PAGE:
When it comes to academic credentials, Lewis feels that “it is good to see the benefits of a mix of learning experiences, including non-law degrees.” And as far as universities are concerned, “we've found that the likes of Oxbridge, Bristol, Exeter, Warwick, Durham, Sheffield and Leeds have produced a number of excellent solicitors for us. They're certainly not the only places that we'd look to hire from, but we have been particularly impressed with their graduates in the past.”
Living and working in Cambridge
42 Newmarket Road,
- Partners 49
- Assistant solicitors 52
- Total trainees 11
- Contact Caroline Lewis Elgin House, Billing Road, Northampton, NN1 5AU
- Method of application Firm’s application form online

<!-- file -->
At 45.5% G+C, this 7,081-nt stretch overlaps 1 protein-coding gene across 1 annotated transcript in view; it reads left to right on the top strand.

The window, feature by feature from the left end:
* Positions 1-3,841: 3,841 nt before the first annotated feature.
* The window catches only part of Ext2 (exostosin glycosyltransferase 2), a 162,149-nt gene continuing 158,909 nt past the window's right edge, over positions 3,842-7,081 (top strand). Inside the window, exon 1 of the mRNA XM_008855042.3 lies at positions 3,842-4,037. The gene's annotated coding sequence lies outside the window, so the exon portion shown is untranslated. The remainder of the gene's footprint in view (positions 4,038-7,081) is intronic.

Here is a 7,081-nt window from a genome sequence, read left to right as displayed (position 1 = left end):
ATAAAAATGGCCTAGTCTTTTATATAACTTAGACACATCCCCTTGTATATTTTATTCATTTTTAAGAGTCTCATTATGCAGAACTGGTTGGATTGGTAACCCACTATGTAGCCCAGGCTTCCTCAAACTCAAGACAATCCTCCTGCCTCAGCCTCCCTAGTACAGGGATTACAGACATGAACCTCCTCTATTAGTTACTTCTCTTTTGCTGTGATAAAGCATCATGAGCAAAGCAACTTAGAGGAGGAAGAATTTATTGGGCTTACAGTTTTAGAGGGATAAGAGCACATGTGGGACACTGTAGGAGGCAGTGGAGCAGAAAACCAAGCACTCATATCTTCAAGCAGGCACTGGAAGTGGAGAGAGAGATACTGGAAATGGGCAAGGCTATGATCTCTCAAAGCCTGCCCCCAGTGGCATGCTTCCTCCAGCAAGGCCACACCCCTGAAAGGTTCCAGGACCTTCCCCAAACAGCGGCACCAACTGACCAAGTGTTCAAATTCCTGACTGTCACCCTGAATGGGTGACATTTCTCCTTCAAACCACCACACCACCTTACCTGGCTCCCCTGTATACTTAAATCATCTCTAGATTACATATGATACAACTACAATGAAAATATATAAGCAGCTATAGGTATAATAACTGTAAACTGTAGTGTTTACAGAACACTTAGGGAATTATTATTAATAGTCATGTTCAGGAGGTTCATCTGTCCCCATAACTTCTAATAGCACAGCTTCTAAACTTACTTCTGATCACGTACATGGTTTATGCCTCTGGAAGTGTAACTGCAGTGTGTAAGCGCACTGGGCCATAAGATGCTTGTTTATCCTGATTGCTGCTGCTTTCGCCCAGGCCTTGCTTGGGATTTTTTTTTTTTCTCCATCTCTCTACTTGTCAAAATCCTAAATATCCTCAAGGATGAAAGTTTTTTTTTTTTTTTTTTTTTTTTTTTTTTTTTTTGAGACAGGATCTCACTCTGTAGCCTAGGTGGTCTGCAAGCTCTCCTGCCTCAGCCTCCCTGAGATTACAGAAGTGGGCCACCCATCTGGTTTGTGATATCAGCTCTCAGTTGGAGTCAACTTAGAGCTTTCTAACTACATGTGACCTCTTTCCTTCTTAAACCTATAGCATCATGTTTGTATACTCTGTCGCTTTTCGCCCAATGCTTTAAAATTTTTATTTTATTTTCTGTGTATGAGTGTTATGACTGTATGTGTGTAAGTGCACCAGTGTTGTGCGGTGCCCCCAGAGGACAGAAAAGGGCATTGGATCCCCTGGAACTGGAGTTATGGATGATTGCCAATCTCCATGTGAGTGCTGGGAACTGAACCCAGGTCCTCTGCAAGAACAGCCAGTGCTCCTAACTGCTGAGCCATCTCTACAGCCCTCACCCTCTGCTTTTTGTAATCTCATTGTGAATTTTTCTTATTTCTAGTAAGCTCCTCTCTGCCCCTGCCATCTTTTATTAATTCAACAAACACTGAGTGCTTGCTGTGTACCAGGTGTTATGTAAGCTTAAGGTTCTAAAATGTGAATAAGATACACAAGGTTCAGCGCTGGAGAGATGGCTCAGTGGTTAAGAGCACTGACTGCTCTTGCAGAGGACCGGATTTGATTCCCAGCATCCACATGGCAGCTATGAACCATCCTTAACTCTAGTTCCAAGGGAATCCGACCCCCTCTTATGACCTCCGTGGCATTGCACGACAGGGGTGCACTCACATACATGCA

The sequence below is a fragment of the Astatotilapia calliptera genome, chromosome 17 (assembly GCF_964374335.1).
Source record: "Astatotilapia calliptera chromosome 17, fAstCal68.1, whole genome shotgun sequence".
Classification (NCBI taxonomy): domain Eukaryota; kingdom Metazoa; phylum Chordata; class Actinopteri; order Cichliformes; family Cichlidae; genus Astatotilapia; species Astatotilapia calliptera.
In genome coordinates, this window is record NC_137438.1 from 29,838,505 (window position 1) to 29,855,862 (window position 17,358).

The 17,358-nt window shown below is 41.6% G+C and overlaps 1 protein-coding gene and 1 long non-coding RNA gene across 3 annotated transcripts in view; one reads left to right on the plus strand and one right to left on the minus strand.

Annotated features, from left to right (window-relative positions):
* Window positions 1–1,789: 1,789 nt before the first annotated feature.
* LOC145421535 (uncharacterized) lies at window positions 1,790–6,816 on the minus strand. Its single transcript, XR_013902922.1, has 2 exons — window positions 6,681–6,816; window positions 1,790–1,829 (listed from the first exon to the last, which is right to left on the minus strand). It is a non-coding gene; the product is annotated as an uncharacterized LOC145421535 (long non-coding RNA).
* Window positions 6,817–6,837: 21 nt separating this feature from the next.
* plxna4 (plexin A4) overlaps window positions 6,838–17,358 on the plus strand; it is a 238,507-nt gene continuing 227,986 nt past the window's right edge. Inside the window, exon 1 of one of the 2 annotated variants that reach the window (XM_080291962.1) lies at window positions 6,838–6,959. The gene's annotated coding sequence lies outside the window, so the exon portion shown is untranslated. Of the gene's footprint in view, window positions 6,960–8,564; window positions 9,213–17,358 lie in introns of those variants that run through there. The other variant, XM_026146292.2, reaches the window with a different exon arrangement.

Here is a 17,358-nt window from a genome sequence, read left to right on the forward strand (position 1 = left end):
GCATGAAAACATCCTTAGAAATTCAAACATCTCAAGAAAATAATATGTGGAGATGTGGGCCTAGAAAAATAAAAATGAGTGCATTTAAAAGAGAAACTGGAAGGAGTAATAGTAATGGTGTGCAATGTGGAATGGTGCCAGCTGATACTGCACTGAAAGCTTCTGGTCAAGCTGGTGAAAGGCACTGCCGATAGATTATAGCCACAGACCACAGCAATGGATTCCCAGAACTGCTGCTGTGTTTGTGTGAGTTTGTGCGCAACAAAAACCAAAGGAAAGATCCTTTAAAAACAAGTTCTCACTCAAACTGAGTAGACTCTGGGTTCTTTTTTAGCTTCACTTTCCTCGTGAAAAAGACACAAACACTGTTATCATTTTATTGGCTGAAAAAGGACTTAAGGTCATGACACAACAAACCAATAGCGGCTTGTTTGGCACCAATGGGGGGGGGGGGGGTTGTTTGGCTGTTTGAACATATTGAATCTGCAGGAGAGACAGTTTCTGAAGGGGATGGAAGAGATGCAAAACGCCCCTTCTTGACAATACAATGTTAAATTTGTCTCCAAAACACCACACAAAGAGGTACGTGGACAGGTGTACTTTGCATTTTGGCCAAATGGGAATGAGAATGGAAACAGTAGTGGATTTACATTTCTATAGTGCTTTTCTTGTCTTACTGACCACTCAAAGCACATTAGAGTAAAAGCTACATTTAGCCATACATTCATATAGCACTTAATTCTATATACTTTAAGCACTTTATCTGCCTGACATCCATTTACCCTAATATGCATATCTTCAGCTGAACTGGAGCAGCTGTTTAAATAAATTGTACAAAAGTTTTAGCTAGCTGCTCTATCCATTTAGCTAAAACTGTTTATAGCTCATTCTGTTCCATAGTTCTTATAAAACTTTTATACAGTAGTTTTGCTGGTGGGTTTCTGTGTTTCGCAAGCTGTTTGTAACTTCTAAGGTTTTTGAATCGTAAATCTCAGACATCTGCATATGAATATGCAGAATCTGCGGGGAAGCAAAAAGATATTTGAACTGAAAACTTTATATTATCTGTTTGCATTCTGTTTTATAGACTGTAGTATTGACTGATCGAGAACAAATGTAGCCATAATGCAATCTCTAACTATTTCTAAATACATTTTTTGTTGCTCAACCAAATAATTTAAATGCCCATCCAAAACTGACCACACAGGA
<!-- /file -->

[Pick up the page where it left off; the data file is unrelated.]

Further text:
- Selection procedure Interview
- Closing date for 2019 31 August 2017
- Training contracts pa 10
- Applications pa 850
- % interviewed pa 10%
- Required degree grade 2:1 minimum
- Training salary
- First year: £23,500
- Second year: £23,500
- Holiday entitlement 20 days
- % of trainees with a non-law degree pa 50%
- Post-qualificationsalary £37,000
- % of trainees offered job on qualification (2015) 62.5%
Main areas of work